🟩Gas (Theatre Row)
Four characters navigate a wasteland of distorted memories and chaotic dreams.
🟦Monsoon Wedding The Musical (St Ann’s Warehouse)
A musical based on Mira Nair’s 2002 movie about two families who meet in Delhi for an arranged marriage and what promises to be a spectacular union, but doesn’t go as planned. May 6- June 25.
📖Refocus Project Season Three: Ola Na Iwi(Roundabout)
The first free reading of the third season this season, which will apotlighs Asian American Pacific Islander playwrights. This first one, translated as “The Bones Live,” tell the story of Kawehi who on a visit to Germany discovers the bones of Hawaiians in a museum, and steals them, planning to bring them home for burial.
🟦Bernarda’s Daughters (The New Group and NBT at Signature)
Inspired by Federico García Lorca’s The House of Bernarda Alba, playwright Diane Exavier tells the story of five sisters take refuge in their Flatbush home amid gentrifying construction, street protests and a sweltering summer, and clash over the legacy of their Haitian parents. May 2 – June 4
🟦Fuente Ovejuna (TFANA at Polonsky Shakespeare Center)
Lope de Vega’s classic 17th century play about a woman’s revolt against a corrupt society. Through May 28
🟦Primary Trust (Roundabout’s Laura Pell)
In this play by Eboni Booth, William Jackson Harper stars as a 38-year-old bookstore worker who is suddenly laid off, and finally begins to face a world he’s long avoided – with transformative and even comical results.
🟥 The Grey House (Lyceum)
In Levi Holloway’s scary play, a couple whose car crashes on a mountain and subsequently seek shelter in an isolated cabin with somewhat unusual inhabitants. As the blizzard outside continues, the couple becomes less and less sure of what’s true and why a sound in the walls keeps getting louder. Directed by Joe Mantello, the play features a cast led by Laurie Metcalf, Tatiana Maslany, Paul Sparks, Sophia Anne Caruso.
Opening night is usually not the same as the first performance on Broadway and frequently Off-Broadway as well. There is usually a preview period, of anywhere from a few days to a few weeks (sometimes a few months), where the creative team tries out the show before an audience. (Ticket prices are the same during this try-out period in New York, although in other theater cities ticket prices are often cheaper before opening night.) Opening night is when 1. the producers throw a party for cast, crew and investors. 2. the show is “frozen” (no more changes), and 3. the reviews are published/posted/broadcast. Professional reviews are forbidden, indeed, from being published before then in what’s called an embargo. But theater festival offerings and Off-Off Broadway shows often have no preview period or official opening night; they just start. It can be hard to find the date of the opening night; productions rarely state it clearly on their websites. But for Broadway and Off-Broadway shows, I organize this calendar by opening night (when it exists and when I can find it) rather than first performance, as a way to support the continuing relevance of theater reviewing. Check out my essay: Broadway Opening Night. What It Means. How It’s Changed. 7 Facts to Clear Up The Confusion and Crystallize the Outrage.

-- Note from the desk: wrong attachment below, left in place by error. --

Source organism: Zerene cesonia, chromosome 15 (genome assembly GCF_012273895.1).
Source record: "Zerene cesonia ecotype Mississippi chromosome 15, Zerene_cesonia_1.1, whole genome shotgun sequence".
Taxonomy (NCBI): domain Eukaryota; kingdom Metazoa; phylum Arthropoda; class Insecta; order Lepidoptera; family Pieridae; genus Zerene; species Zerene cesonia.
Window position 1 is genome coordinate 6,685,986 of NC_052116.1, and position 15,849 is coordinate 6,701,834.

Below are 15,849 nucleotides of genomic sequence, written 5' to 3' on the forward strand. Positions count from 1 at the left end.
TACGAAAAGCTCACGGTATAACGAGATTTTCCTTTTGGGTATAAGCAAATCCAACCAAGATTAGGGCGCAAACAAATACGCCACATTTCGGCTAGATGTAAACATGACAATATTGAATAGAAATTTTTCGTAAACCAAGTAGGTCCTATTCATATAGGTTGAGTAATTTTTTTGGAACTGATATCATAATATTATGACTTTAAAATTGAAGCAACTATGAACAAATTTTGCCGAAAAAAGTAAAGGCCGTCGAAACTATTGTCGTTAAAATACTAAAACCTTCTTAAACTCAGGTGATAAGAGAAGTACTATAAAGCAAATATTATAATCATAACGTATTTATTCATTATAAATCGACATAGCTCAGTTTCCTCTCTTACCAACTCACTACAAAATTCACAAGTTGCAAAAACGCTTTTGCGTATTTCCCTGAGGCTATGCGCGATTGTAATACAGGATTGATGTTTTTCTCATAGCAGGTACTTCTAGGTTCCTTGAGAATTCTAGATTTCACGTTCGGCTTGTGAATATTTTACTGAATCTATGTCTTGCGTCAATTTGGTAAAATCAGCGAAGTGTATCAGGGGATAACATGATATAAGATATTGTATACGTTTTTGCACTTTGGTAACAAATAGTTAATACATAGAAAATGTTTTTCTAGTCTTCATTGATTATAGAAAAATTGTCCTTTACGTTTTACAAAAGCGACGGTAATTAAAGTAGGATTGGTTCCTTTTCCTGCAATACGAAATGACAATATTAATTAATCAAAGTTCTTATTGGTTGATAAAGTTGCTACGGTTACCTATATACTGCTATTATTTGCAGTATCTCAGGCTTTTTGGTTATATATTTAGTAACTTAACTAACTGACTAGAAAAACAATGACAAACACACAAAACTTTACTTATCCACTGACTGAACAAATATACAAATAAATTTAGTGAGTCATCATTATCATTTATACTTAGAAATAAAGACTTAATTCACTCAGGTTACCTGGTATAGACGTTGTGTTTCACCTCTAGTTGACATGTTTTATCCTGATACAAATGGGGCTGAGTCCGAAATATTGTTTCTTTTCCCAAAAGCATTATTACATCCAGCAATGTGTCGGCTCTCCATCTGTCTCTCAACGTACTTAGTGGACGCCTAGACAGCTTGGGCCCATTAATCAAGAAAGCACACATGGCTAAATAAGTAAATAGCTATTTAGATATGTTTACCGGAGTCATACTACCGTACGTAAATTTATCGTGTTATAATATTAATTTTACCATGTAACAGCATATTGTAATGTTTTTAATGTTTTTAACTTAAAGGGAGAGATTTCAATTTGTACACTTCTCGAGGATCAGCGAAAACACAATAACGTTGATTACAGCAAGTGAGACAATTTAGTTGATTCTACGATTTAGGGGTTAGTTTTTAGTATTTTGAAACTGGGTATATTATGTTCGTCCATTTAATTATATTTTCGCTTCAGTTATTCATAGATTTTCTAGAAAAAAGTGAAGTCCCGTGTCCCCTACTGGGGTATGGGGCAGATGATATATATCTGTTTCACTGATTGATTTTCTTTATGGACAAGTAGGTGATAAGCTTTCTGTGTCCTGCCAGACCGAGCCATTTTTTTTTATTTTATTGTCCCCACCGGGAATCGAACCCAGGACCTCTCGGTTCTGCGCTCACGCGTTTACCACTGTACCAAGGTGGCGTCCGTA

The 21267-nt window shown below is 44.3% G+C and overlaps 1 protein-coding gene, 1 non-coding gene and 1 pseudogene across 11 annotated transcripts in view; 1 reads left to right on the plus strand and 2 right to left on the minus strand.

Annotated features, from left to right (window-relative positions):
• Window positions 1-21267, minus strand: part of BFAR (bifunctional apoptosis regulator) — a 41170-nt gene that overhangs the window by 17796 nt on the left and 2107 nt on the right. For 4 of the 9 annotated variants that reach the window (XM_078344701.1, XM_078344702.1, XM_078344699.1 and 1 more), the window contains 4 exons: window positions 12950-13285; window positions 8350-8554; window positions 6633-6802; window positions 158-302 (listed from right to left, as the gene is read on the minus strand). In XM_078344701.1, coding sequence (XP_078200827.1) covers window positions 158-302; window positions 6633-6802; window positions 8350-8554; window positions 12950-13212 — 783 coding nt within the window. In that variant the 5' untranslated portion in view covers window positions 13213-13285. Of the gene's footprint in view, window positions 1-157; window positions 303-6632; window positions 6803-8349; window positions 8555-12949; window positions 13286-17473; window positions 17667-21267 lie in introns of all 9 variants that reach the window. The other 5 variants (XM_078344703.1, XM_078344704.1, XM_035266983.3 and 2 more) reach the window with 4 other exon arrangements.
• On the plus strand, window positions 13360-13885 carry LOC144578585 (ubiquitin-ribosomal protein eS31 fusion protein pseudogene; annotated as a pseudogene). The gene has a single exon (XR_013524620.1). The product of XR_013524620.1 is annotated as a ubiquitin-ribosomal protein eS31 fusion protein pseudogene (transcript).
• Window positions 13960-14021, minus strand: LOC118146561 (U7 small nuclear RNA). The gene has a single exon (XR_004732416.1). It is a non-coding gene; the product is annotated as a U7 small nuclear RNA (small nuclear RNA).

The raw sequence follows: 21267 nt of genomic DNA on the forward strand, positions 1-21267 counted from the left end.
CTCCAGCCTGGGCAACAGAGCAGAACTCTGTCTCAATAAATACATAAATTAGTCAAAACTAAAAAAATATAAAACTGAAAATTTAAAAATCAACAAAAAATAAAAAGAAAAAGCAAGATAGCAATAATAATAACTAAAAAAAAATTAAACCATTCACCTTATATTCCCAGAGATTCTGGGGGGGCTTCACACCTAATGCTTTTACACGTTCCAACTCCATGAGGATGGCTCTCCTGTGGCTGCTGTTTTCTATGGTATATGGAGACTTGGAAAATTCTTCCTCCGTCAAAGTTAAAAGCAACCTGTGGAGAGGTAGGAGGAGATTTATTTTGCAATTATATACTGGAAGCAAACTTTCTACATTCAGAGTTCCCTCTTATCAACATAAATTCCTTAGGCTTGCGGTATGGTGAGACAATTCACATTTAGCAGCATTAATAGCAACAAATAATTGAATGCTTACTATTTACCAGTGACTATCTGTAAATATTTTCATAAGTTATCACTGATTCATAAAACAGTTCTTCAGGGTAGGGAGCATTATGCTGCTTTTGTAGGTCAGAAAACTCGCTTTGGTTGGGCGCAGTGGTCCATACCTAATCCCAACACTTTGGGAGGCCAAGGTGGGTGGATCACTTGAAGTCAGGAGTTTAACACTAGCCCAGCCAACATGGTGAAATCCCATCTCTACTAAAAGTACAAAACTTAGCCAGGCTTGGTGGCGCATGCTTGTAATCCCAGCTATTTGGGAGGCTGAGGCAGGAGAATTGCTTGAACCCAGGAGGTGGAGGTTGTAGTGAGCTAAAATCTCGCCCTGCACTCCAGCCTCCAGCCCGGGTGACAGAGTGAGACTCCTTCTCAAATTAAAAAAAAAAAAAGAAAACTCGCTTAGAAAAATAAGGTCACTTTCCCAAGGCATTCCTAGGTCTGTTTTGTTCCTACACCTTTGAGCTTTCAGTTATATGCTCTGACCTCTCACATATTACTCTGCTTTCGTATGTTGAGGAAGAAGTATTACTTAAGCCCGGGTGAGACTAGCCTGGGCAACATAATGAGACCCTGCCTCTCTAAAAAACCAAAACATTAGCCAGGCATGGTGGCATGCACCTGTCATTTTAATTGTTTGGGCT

What Is Broadway 🟥, Off Broadway 🟦 and Off-Off Broadway🟩?
Off-Broadway theaters, by definition, have anywhere from 100 to 499 seats. If a theater has more seats than that, it’s a Broadway house. If it has fewer, it’s Off-Off Broadway. (There is a more sophisticated definition, having to do with contracts, and more elaborate distinctions, having to do with ticket prices, number and location of theaters, length of runs, willingness to take artistic risks, etc.)
(Several performing arts venues in New York City, such as The Shed, Little Island, Park Avenue Armory and NYU Skirball, technically exist outside these classifications; I list them as Off-Broadway, even though they have more than 500 seats.)